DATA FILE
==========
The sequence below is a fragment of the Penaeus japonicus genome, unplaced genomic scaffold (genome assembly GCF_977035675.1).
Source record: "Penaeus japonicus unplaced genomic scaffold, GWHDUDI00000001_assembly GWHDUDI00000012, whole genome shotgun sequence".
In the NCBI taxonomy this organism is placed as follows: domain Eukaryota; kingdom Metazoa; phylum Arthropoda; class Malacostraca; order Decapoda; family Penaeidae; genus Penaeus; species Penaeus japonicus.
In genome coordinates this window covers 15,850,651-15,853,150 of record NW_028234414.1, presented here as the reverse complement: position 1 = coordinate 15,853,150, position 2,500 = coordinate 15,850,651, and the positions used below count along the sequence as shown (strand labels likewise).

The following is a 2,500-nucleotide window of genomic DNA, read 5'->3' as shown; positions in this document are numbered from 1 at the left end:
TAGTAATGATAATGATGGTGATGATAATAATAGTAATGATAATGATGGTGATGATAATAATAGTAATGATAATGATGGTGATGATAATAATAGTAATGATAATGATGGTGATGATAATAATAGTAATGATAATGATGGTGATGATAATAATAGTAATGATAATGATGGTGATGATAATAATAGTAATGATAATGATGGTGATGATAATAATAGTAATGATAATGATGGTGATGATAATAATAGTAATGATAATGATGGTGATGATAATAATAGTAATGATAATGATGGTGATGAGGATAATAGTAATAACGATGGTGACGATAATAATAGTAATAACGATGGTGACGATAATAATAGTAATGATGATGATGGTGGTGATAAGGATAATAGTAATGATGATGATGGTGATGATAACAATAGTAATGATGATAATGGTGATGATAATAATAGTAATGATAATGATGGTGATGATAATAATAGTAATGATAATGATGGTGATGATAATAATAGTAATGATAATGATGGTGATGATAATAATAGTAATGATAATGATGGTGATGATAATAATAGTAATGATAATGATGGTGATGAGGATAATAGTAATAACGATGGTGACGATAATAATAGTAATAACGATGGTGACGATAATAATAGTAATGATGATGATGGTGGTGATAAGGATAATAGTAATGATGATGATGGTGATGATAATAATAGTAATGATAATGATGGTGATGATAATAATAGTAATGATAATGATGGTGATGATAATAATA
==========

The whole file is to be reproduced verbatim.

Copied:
The sequence below is a fragment of the Penaeus japonicus genome, unplaced genomic scaffold (genome assembly GCF_977035675.1).
Source record: "Penaeus japonicus unplaced genomic scaffold, GWHDUDI00000001_assembly GWHDUDI00000012, whole genome shotgun sequence".
In the NCBI taxonomy this organism is placed as follows: domain Eukaryota; kingdom Metazoa; phylum Arthropoda; class Malacostraca; order Decapoda; family Penaeidae; genus Penaeus; species Penaeus japonicus.
In genome coordinates this window covers 15,850,651-15,853,150 of record NW_028234414.1, presented here as the reverse complement: position 1 = coordinate 15,853,150, position 2,500 = coordinate 15,850,651, and the positions used below count along the sequence as shown (strand labels likewise).

The following is a 2,500-nucleotide window of genomic DNA, read 5'->3' as shown; positions in this document are numbered from 1 at the left end:
TAGTAATGATAATGATGGTGATGATAATAATAGTAATGATAATGATGGTGATGATAATAATAGTAATGATAATGATGGTGATGATAATAATAGTAATGATAATGATGGTGATGATAATAATAGTAATGATAATGATGGTGATGATAATAATAGTAATGATAATGATGGTGATGATAATAATAGTAATGATAATGATGGTGATGATAATAATAGTAATGATAATGATGGTGATGATAATAATAGTAATGATAATGATGGTGATGATAATAATAGTAATGATAATGATGGTGATGAGGATAATAGTAATAACGATGGTGACGATAATAATAGTAATAACGATGGTGACGATAATAATAGTAATGATGATGATGGTGGTGATAAGGATAATAGTAATGATGATGATGGTGATGATAACAATAGTAATGATGATAATGGTGATGATAATAATAGTAATGATAATGATGGTGATGATAATAATAGTAATGATAATGATGGTGATGATAATAATAGTAATGATAATGATGGTGATGATAATAATAGTAATGATAATGATGGTGATGATAATAATAGTAATGATAATGATGGTGATGAGGATAATAGTAATAACGATGGTGACGATAATAATAGTAATAACGATGGTGACGATAATAATAGTAATGATGATGATGGTGGTGATAAGGATAATAGTAATGATGATGATGGTGATGATAATAATAGTAATGATAATGATGGTGATGATAATAATAGTAATGATAATGATGGTGATGATAATAATA